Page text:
WEST ROXBURY, Mass. (WHDH) — With their basement CO detector wailing last February, Sara and Paul rushed out of their West Roxbury home.
Sara: “It’s a terrifying situation.”
When firefighters arrived they told the couple they found the basement filled with a dangerous amount of the colorless, odorless, and deadly gas.
Paul: “We definitely could have been killed.”
What set off the basement alarm? Our investigation found Sara and Paul were victims of a potentially lethal secret lurking beneath Boston streets: Underground electrical wires that were slowly burning and giving off poison gas.
Sara: “Carbon monoxide can kill you. You can just fall asleep and you don’t ever wake up again.”
Firefighters tell us the danger can start when aging underground utility wires are jostled and weakened by trucks passing overhead or construction work nearby. When those compromised wires begin to burn, they give off carbon monoxide and that carbon monoxide can seep right into your home.
Hank: “So this is dangerous and could happen in any home.”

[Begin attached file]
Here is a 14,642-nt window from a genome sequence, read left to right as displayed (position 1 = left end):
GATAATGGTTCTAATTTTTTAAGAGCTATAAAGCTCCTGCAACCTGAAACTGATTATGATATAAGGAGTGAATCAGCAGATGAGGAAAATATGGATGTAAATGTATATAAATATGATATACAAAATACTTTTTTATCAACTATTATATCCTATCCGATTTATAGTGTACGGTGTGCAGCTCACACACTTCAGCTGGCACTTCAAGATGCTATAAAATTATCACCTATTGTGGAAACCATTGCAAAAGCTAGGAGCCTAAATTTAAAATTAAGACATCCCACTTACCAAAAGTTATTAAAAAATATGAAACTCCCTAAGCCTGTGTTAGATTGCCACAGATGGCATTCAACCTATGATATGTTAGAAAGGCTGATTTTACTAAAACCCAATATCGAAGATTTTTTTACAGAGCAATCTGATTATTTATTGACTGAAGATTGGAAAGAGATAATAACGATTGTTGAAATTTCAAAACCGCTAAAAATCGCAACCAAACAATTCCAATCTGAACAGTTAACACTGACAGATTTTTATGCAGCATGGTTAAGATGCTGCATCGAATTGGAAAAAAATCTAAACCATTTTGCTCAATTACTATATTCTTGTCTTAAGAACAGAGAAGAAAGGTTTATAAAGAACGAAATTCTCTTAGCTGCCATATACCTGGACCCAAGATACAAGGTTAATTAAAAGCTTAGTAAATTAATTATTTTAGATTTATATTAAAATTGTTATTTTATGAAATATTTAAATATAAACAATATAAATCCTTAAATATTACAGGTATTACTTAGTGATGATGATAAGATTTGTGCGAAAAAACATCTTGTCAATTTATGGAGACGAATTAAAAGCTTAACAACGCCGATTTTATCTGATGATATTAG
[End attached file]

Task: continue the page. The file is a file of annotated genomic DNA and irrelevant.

Steve MacDonald, Boston Fire Department”: “It could. If the smoldering wires keep producing the gases, the gases are going to keep building up. And if there’s an open place for the gas to travel then it will travel that way.”
It happened in Charlestown this year too: Firefighters rushed to evacuate six homes.
Firefighter on scene: “I’m gonna check this house over here…”
An “underground electrical cable” was “burning” – the official report says – and the CO was “elevated” “to a dangerous level.”
How often does it happen? Eversource, the electricity supplier for Boston, insists this is very rare–But acknowledges three cases last year and three cases so far this year. They say it happens less and less as they update the system.
The best way to protect yourself: the CO detector that Massachusetts law requires you install in your home. Without one—Sara and Paul know they might have died.
Sara: “I think it’s a ticking time bomb under the streets of Boston.”
Eversource tells us they’re working to replace those aging, underground wires and they’re hoping to have it all done by the end of 2019.
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